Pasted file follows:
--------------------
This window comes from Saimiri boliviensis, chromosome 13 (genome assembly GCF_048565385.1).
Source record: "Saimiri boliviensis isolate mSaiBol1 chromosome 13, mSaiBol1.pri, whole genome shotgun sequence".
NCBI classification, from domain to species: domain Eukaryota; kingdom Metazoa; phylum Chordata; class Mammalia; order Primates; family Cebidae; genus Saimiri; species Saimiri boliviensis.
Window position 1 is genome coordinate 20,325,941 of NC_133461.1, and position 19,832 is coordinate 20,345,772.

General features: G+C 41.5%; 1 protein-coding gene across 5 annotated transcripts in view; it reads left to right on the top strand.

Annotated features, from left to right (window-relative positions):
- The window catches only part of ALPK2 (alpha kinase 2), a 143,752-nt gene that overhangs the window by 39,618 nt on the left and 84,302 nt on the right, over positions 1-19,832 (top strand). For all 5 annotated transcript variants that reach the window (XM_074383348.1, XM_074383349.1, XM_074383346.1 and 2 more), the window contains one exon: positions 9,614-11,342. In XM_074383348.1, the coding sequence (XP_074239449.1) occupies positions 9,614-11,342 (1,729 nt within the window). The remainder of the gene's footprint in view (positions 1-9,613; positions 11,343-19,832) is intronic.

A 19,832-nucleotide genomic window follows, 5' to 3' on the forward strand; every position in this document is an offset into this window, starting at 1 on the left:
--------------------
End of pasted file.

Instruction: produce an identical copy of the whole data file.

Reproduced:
This window comes from Saimiri boliviensis, chromosome 13 (genome assembly GCF_048565385.1).
Source record: "Saimiri boliviensis isolate mSaiBol1 chromosome 13, mSaiBol1.pri, whole genome shotgun sequence".
NCBI classification, from domain to species: domain Eukaryota; kingdom Metazoa; phylum Chordata; class Mammalia; order Primates; family Cebidae; genus Saimiri; species Saimiri boliviensis.
Window position 1 is genome coordinate 20,325,941 of NC_133461.1, and position 19,832 is coordinate 20,345,772.

General features: G+C 41.5%; 1 protein-coding gene across 5 annotated transcripts in view; it reads left to right on the top strand.

Annotated features, from left to right (window-relative positions):
- The window catches only part of ALPK2 (alpha kinase 2), a 143,752-nt gene that overhangs the window by 39,618 nt on the left and 84,302 nt on the right, over positions 1-19,832 (top strand). For all 5 annotated transcript variants that reach the window (XM_074383348.1, XM_074383349.1, XM_074383346.1 and 2 more), the window contains one exon: positions 9,614-11,342. In XM_074383348.1, the coding sequence (XP_074239449.1) occupies positions 9,614-11,342 (1,729 nt within the window). The remainder of the gene's footprint in view (positions 1-9,613; positions 11,343-19,832) is intronic.

A 19,832-nucleotide genomic window follows, 5' to 3' on the forward strand; every position in this document is an offset into this window, starting at 1 on the left: